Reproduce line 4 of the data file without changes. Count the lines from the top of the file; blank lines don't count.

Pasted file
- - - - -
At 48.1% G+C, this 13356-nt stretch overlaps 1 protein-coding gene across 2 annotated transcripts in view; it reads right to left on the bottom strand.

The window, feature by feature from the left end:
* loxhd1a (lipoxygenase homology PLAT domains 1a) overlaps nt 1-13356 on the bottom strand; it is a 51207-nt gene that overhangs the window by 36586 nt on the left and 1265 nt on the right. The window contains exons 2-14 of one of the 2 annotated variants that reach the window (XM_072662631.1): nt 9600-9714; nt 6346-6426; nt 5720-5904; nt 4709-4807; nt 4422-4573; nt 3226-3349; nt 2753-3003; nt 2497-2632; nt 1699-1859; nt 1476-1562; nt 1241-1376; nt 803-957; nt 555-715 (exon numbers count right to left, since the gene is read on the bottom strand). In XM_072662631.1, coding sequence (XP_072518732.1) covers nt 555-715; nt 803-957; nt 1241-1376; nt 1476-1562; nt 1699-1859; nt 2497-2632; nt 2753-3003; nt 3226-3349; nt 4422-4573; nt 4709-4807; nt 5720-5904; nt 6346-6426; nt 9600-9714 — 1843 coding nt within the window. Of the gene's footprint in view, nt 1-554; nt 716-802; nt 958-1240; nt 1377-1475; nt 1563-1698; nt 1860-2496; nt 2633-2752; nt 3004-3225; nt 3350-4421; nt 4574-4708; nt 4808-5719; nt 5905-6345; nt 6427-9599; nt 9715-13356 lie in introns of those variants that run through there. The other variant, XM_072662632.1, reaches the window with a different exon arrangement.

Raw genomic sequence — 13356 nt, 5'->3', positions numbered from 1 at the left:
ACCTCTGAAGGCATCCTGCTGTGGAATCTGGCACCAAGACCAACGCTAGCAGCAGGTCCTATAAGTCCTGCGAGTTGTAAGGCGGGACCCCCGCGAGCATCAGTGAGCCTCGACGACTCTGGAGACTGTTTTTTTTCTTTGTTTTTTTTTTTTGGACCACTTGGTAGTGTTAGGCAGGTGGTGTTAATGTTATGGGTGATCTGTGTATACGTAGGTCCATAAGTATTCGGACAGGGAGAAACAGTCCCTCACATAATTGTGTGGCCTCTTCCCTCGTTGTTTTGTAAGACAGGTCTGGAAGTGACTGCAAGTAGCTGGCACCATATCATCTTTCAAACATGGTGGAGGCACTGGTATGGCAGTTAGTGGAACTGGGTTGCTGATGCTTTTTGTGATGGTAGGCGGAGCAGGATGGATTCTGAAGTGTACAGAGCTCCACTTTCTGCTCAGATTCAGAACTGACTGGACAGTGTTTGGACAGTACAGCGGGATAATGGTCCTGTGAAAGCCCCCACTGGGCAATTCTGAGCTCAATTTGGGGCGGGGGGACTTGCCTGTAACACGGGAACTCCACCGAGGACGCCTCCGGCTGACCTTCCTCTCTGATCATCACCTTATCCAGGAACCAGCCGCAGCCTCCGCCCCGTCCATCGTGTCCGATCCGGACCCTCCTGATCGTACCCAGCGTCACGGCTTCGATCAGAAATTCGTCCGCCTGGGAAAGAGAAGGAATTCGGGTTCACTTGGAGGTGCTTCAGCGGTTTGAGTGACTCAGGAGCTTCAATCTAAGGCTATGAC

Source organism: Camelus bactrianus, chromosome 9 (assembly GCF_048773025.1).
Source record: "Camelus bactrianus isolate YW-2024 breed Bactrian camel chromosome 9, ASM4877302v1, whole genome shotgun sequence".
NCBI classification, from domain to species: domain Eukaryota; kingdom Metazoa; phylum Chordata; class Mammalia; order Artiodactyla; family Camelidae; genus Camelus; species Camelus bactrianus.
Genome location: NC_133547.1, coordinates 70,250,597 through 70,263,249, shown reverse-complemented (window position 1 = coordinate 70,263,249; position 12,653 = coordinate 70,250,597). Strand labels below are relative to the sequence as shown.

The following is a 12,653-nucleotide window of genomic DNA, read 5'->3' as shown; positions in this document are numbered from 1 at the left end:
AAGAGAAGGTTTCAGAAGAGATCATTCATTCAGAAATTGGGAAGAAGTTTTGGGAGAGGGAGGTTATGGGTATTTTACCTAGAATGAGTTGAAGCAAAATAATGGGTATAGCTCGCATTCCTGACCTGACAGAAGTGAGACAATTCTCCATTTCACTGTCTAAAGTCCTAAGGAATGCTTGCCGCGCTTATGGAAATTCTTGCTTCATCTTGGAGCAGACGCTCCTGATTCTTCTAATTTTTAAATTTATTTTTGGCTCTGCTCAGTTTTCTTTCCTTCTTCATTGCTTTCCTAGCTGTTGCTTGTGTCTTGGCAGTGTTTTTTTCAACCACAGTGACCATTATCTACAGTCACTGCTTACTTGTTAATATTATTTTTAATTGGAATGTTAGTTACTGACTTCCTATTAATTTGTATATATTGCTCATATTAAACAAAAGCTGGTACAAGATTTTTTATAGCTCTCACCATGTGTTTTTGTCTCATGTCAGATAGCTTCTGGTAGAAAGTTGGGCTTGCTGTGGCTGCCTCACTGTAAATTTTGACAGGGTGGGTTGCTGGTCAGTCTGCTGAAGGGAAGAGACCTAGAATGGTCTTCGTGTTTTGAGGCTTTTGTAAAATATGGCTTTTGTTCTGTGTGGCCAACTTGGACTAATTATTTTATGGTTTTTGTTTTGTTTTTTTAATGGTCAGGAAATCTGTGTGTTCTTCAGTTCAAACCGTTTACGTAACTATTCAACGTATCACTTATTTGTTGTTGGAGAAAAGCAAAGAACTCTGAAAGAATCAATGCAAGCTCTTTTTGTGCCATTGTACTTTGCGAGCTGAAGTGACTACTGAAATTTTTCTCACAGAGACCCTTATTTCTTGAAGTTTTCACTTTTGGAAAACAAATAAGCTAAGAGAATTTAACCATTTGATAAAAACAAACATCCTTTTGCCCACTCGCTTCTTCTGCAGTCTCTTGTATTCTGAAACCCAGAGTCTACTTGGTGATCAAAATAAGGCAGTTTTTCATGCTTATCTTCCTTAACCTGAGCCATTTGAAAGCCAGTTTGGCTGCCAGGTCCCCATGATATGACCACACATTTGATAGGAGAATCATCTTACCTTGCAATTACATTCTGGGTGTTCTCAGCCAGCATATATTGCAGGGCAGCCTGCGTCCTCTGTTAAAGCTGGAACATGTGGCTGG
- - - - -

Raw genomic sequence — 13356 nt, 5'->3', positions numbered from 1 at the left: